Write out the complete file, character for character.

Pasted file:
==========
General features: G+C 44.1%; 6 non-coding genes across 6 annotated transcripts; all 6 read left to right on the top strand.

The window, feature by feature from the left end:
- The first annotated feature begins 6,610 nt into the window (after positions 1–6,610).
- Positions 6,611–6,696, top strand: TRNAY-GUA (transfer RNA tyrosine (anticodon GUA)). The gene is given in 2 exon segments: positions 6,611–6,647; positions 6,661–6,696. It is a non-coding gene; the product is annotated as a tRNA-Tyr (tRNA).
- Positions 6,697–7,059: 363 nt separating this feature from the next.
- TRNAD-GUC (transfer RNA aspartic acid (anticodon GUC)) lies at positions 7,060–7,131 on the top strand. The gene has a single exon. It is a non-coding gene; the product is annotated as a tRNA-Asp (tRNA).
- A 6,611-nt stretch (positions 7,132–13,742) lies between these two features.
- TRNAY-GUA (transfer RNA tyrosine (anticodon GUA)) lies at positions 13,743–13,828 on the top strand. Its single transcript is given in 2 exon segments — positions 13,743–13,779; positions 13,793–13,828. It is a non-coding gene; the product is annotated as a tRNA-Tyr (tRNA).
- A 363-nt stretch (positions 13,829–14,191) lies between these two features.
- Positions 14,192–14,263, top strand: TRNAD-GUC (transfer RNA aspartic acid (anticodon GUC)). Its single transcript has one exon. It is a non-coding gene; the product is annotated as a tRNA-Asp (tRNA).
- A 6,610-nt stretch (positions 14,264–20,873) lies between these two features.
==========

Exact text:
General features: G+C 44.1%; 6 non-coding genes across 6 annotated transcripts; all 6 read left to right on the top strand.

The window, feature by feature from the left end:
- The first annotated feature begins 6,610 nt into the window (after positions 1–6,610).
- Positions 6,611–6,696, top strand: TRNAY-GUA (transfer RNA tyrosine (anticodon GUA)). The gene is given in 2 exon segments: positions 6,611–6,647; positions 6,661–6,696. It is a non-coding gene; the product is annotated as a tRNA-Tyr (tRNA).
- Positions 6,697–7,059: 363 nt separating this feature from the next.
- TRNAD-GUC (transfer RNA aspartic acid (anticodon GUC)) lies at positions 7,060–7,131 on the top strand. The gene has a single exon. It is a non-coding gene; the product is annotated as a tRNA-Asp (tRNA).
- A 6,611-nt stretch (positions 7,132–13,742) lies between these two features.
- TRNAY-GUA (transfer RNA tyrosine (anticodon GUA)) lies at positions 13,743–13,828 on the top strand. Its single transcript is given in 2 exon segments — positions 13,743–13,779; positions 13,793–13,828. It is a non-coding gene; the product is annotated as a tRNA-Tyr (tRNA).
- A 363-nt stretch (positions 13,829–14,191) lies between these two features.
- Positions 14,192–14,263, top strand: TRNAD-GUC (transfer RNA aspartic acid (anticodon GUC)). Its single transcript has one exon. It is a non-coding gene; the product is annotated as a tRNA-Asp (tRNA).
- A 6,610-nt stretch (positions 14,264–20,873) lies between these two features.